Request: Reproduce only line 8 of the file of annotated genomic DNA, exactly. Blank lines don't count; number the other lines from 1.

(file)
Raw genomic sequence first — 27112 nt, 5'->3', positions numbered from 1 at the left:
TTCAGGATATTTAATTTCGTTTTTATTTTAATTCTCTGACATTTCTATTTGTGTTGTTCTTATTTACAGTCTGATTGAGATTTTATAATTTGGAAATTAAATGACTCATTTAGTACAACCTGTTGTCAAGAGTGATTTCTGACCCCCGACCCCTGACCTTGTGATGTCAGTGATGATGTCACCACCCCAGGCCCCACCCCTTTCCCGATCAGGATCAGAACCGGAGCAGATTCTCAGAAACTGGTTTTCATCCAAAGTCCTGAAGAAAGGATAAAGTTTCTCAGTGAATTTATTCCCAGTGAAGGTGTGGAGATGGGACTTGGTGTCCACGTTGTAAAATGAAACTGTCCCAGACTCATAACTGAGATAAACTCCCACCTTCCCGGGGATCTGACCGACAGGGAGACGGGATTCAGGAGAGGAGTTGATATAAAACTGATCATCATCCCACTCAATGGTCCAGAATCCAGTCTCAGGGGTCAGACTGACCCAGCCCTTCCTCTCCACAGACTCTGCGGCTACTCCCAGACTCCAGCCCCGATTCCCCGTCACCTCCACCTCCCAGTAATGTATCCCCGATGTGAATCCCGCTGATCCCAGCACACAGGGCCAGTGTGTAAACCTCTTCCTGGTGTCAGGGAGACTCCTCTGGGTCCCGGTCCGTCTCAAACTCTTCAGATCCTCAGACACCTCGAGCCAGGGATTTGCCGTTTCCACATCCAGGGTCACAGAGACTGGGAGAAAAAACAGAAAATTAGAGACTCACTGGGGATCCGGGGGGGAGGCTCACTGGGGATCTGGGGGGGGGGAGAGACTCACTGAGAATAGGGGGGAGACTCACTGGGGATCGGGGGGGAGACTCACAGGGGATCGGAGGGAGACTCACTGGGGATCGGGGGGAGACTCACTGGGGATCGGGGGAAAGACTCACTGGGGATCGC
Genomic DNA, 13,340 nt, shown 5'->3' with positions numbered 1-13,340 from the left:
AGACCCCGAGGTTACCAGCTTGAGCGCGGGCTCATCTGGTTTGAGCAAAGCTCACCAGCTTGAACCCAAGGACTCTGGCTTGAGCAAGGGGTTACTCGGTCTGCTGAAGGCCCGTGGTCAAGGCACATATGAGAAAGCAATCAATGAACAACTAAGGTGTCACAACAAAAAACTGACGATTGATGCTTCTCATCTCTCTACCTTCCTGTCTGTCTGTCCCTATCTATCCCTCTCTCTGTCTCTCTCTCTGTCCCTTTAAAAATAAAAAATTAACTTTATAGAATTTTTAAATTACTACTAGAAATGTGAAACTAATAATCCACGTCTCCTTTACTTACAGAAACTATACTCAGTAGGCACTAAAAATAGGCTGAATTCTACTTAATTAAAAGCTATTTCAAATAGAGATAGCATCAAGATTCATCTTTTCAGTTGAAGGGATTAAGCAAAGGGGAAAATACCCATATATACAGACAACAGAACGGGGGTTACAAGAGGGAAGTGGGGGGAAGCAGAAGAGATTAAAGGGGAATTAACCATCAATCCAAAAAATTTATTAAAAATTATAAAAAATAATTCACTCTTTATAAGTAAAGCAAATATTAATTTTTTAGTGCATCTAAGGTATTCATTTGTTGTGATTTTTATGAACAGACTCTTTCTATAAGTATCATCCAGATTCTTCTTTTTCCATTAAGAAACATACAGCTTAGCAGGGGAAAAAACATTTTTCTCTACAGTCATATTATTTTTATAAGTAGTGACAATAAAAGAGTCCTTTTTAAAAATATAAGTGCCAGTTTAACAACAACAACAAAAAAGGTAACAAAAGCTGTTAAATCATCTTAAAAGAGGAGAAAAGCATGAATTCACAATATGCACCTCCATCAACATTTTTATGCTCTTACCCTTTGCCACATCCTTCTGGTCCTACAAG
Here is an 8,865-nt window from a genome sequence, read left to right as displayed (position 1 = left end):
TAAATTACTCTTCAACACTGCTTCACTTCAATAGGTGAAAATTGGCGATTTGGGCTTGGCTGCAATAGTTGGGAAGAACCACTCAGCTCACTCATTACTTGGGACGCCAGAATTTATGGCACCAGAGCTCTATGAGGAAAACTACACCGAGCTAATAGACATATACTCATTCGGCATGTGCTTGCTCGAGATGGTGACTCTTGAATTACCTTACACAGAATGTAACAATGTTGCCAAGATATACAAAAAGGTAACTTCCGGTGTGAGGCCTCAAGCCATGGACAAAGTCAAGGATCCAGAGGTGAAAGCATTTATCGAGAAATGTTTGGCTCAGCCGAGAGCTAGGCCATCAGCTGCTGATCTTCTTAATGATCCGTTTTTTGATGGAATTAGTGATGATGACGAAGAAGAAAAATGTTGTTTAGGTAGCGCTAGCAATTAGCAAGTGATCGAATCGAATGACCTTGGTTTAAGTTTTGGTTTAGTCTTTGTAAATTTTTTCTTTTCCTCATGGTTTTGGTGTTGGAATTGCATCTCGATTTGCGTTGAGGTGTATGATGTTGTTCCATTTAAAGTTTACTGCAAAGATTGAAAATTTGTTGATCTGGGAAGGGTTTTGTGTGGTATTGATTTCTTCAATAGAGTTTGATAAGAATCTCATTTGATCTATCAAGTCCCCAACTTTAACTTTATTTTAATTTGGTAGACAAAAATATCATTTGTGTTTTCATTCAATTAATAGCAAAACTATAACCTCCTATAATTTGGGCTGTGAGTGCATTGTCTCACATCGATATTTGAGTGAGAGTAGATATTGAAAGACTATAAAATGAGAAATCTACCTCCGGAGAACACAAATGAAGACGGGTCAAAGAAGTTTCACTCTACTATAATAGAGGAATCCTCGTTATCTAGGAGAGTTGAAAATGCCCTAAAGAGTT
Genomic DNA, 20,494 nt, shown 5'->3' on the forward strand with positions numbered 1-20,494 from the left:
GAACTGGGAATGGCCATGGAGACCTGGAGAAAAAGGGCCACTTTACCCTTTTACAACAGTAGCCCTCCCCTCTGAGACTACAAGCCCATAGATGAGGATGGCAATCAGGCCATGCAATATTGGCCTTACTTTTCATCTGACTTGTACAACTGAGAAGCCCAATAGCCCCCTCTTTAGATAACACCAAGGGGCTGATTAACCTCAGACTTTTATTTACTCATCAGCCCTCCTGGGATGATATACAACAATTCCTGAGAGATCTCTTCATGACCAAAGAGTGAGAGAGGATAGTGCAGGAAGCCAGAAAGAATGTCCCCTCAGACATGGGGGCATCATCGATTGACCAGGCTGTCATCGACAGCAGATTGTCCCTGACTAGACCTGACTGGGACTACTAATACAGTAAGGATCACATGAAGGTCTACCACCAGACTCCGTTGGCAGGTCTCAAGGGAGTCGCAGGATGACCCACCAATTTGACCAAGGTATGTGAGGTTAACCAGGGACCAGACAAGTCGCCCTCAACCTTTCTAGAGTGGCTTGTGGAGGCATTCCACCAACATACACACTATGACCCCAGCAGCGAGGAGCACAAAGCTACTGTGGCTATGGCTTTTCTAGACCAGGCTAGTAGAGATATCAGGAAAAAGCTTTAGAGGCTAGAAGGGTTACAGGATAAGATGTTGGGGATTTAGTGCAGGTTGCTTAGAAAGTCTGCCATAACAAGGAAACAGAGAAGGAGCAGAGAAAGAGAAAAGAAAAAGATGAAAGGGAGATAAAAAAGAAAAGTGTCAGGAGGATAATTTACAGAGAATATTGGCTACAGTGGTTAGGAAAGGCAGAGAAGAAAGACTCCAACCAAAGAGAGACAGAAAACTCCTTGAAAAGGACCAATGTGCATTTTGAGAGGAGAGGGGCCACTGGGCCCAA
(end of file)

GAACTGGGAATGGCCATGGAGACCTGGAGAAAAAGGGCCACTTTACCCTTTTACAACAGTAGCCCTCCCCTCTGAGACTACAAGCCCATAGATGAGGATGGCAATCAGGCCATGCAATATTGGCCTTACTTTTCATCTGACTTGTACAACTGAGAAGCCCAATAGCCCCCTCTTTAGATAACACCAAGGGGCTGATTAACCTCAGACTTTTATTTACTCATCAGCCCTCCTGGGATGATATACAACAATTCCTGAGAGATCTCTTCATGACCAAAGAGTGAGAGAGGATAGTGCAGGAAGCCAGAAAGAATGTCCCCTCAGACATGGGGGCATCATCGATTGACCAGGCTGTCATCGACAGCAGATTGTCCCTGACTAGACCTGACTGGGACTACTAATACAGTAAGGATCACATGAAGGTCTACCACCAGACTCCGTTGGCAGGTCTCAAGGGAGTCGCAGGATGACCCACCAATTTGACCAAGGTATGTGAGGTTAACCAGGGACCAGACAAGTCGCCCTCAACCTTTCTAGAGTGGCTTGTGGAGGCATTCCACCAACATACACACTATGACCCCAGCAGCGAGGAGCACAAAGCTACTGTGGCTATGGCTTTTCTAGACCAGGCTAGTAGAGATATCAGGAAAAAGCTTTAGAGGCTAGAAGGGTTACAGGATAAGATGTTGGGGATTTAGTGCAGGTTGCTTAGAAAGTCTGCCATAACAAGGAAACAGAGAAGGAGCAGAGAAAGAGAAAAGAAAAAGATGAAAGGGAGATAAAAAAGAAAAGTGTCAGGAGGATAATTTACAGAGAATATTGGCTACAGTGGTTAGGAAAGGCAGAGAAGAAAGACTCCAACCAAAGAGAGACAGAAAACTCCTTGAAAAGGACCAATGTGCATTTTGAGAGGAGAGGGGCCACTGGGCCCAA